Robotics, immersive reality, artificial intelligence and connected devices are bringing a new level of technological sophistication to the physical world. The next generation of technology demands an overhaul of existing infrastructures—with a balance of cloud and edge computing plus a renewed focus on hardware to deliver intelligence everywhere.

Current infrastructures reflect some basic assumptions: enough bandwidth to support any remote application, an abundance of computing in a remote cloud and nearly infinite storage. And yet, the demand for immediate response times in physical-world applications defies this approach. Given current predictions about how much data smart sensors and other Internet of Things devices will generate, it will no longer be optimal to do all computational heavy lifting centrally.

The resulting need for real-time systems puts hardware in focus. Special-purpose and customizable hardware is making devices at the edge of networks more powerful and mission responsive than ever before.


Creating intelligent distributed systems: The Internet of Thinking

The Internet of Thinking: Chief Technology Officer, Dominic Delmolino, dives deeper into creating intelligent distributed systems with Intelligent Automation Director Paresh Patel.

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Pushing intelligence to the physical world

Across industries, the next generation of intelligent solutions is moving into physical environments. Agencies have numerous opportunities to push intelligence into the physical world. Among them: improving management of military fleets, using telemedicine to continuously analyze a federal field worker’s condition and conducting smart inventory tracking that prevents potentially dangerous commingling of supplies. The key will be extending agencies’ infrastructures to reach into the dynamic physical environments they want to serve.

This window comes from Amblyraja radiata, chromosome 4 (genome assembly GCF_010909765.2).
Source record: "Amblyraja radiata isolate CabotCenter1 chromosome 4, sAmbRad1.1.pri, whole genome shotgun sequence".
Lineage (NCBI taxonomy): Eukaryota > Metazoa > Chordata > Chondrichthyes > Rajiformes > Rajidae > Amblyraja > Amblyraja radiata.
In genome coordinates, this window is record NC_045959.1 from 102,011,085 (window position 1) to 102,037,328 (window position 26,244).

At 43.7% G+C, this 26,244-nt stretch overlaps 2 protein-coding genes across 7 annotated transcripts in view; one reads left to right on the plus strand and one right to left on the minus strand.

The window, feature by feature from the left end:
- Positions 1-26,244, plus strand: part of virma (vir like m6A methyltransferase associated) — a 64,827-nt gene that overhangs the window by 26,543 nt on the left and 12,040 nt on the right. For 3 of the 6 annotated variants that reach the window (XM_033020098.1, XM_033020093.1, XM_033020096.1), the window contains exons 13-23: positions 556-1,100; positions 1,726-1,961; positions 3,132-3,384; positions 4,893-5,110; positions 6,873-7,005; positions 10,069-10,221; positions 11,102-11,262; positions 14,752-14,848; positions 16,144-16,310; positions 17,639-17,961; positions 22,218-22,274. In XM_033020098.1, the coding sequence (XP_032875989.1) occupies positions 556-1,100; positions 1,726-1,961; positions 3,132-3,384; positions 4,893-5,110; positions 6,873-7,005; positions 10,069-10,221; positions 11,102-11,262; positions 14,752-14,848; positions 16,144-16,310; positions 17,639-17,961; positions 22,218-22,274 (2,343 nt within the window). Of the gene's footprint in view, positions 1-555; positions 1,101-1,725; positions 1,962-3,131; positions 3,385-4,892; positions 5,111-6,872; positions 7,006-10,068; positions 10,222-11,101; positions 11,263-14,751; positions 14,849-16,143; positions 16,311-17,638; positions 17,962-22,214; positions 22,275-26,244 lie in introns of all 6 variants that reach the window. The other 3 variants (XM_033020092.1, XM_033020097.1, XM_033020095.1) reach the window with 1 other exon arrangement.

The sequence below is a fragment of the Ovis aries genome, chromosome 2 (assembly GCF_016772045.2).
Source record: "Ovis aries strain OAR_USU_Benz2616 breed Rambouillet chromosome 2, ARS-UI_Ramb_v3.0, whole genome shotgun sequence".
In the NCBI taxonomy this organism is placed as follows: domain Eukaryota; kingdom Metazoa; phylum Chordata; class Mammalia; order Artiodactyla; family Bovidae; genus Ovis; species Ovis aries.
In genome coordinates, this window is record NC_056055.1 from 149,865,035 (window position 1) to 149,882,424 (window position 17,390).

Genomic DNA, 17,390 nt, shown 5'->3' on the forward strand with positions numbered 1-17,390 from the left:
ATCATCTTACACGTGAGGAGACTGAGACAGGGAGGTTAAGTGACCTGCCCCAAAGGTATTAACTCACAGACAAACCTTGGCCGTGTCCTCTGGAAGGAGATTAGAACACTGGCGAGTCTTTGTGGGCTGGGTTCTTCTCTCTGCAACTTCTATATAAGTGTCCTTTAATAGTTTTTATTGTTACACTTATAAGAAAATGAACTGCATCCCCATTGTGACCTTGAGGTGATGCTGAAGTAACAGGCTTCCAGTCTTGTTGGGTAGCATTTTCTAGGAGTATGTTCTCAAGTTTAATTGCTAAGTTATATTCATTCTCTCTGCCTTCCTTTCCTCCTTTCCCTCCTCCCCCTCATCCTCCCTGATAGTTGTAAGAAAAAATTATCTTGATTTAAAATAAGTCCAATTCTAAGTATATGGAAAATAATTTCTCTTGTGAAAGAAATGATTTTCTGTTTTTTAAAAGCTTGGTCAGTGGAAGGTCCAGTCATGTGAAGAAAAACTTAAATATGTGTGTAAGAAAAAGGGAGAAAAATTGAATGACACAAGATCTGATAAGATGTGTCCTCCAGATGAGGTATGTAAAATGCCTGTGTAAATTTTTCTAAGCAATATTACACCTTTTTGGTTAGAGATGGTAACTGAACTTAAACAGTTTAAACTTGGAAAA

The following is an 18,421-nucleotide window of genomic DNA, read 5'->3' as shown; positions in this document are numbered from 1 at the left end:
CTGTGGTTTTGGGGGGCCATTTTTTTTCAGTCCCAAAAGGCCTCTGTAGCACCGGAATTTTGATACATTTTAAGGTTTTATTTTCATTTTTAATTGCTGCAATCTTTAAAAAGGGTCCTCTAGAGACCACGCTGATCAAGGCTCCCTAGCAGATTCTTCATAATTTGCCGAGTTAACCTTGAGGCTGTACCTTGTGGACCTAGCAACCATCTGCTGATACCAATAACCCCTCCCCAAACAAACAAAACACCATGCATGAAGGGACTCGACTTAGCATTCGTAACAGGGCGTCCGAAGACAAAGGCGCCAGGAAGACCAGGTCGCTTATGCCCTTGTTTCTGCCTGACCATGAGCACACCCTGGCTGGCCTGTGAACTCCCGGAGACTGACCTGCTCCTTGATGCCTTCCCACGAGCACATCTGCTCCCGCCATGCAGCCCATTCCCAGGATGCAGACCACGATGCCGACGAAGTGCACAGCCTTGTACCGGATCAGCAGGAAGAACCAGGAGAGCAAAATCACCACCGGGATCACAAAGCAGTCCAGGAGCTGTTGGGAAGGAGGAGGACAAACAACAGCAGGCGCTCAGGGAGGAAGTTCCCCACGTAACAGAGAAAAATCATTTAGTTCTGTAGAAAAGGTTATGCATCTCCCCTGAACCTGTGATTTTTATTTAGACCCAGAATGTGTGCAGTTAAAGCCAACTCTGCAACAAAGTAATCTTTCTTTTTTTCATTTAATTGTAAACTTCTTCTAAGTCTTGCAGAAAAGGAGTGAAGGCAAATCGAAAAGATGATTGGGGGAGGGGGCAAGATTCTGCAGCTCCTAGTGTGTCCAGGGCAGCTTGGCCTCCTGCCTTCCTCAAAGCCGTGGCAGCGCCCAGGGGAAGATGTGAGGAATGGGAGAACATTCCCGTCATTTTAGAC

Eighty-six percent of federal executives agree that enterprises must balance cloud and edge computing to maximize technology infrastructure agility and enable intelligence everywhere.

Edge of change

Building or leveraging custom and specialized hardware is a shift from the “one-size-fits-all-tasks” approach that proved popular in enterprises during the past decade. Eighty-seven percent of federal executives agree that edge infrastructure will speed the maturity of many technologies. To get there, federal agencies must reincorporate hardware-focused skills into their workforce. That represents an added challenge for those whose cloud-first mentality may have deemphasized this need.

Paresh P. Patel

Director – Intelligent Automation


Five trends shaping federal government
Tech Vision 2018

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